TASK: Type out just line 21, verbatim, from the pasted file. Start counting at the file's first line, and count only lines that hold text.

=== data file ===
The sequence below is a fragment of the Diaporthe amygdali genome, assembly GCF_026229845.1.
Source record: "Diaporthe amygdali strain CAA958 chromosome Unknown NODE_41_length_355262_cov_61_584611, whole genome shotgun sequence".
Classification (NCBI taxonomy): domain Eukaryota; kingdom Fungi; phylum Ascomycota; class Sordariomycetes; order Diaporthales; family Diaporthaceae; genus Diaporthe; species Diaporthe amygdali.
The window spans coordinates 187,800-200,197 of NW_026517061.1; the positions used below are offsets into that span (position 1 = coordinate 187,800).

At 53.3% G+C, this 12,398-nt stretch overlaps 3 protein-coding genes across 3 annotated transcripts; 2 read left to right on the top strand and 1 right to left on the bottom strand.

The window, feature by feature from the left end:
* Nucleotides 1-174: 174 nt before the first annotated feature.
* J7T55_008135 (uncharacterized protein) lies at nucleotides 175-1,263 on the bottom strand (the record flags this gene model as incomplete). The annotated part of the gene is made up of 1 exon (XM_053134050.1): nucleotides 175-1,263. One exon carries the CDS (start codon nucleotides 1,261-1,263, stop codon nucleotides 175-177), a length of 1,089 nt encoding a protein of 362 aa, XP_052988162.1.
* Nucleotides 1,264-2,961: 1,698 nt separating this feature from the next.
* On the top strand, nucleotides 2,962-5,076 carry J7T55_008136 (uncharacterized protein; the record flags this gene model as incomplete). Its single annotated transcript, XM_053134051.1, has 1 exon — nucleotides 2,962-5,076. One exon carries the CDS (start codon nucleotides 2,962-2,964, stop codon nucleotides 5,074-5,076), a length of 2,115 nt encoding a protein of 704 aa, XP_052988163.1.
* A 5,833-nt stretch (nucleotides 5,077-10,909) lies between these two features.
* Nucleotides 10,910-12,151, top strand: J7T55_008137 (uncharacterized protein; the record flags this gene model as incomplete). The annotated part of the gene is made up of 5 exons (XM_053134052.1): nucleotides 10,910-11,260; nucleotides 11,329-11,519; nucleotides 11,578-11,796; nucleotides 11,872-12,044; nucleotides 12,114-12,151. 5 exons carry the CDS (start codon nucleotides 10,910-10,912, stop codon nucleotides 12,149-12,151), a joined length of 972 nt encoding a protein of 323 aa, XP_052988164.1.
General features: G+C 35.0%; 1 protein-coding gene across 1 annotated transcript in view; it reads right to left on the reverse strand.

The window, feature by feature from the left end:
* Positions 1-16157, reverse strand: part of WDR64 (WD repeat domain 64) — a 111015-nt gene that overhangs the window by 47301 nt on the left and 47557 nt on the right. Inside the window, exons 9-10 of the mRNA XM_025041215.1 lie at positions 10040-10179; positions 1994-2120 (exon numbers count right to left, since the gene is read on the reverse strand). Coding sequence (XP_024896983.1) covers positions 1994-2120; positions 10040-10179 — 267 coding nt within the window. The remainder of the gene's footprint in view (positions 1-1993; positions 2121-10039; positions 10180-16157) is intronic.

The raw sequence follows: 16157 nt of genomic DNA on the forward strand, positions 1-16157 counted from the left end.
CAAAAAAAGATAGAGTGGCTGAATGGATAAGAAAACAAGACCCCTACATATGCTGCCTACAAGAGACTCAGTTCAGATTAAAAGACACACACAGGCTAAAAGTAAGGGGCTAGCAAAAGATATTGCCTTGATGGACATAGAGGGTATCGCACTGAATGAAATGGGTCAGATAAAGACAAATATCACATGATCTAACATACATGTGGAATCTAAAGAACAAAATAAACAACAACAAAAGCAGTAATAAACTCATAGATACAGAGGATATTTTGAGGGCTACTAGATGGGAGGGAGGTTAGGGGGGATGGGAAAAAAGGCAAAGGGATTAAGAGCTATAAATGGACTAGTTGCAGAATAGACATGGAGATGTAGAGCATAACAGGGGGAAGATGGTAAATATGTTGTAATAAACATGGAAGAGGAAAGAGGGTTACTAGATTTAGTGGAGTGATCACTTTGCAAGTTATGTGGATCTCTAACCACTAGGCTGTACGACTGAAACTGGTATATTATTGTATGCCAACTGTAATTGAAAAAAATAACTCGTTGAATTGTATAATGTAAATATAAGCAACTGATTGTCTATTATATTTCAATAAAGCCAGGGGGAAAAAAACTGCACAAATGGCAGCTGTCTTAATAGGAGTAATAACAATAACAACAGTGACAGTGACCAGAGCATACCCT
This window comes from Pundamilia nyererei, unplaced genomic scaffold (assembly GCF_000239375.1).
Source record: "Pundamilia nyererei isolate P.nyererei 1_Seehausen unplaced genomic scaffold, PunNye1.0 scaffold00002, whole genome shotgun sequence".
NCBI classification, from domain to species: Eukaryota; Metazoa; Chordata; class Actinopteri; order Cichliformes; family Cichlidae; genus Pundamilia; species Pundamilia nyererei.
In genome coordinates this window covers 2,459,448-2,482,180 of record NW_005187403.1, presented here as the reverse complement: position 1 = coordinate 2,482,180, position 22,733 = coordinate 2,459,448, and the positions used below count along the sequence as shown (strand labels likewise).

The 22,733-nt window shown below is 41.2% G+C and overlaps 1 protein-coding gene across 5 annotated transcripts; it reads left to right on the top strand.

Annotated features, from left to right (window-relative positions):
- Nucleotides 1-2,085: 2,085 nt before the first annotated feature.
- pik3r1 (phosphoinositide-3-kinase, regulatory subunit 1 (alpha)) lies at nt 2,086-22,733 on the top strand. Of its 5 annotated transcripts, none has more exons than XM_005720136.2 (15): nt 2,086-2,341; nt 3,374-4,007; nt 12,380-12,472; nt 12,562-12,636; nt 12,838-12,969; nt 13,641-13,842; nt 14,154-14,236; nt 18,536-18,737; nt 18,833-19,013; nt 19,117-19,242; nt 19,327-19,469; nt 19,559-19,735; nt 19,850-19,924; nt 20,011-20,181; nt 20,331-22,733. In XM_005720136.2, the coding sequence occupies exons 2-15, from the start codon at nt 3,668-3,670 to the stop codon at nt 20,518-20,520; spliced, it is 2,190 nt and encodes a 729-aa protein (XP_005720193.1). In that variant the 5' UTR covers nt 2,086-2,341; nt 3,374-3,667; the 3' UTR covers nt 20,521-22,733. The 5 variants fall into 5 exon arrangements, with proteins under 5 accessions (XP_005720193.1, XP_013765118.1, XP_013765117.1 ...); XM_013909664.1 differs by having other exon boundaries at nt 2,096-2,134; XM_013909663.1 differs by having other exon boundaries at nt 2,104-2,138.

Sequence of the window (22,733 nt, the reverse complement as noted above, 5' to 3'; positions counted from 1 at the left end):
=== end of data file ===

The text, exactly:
In genome coordinates this window covers 2,459,448-2,482,180 of record NW_005187403.1, presented here as the reverse complement: position 1 = coordinate 2,482,180, position 22,733 = coordinate 2,459,448, and the positions used below count along the sequence as shown (strand labels likewise).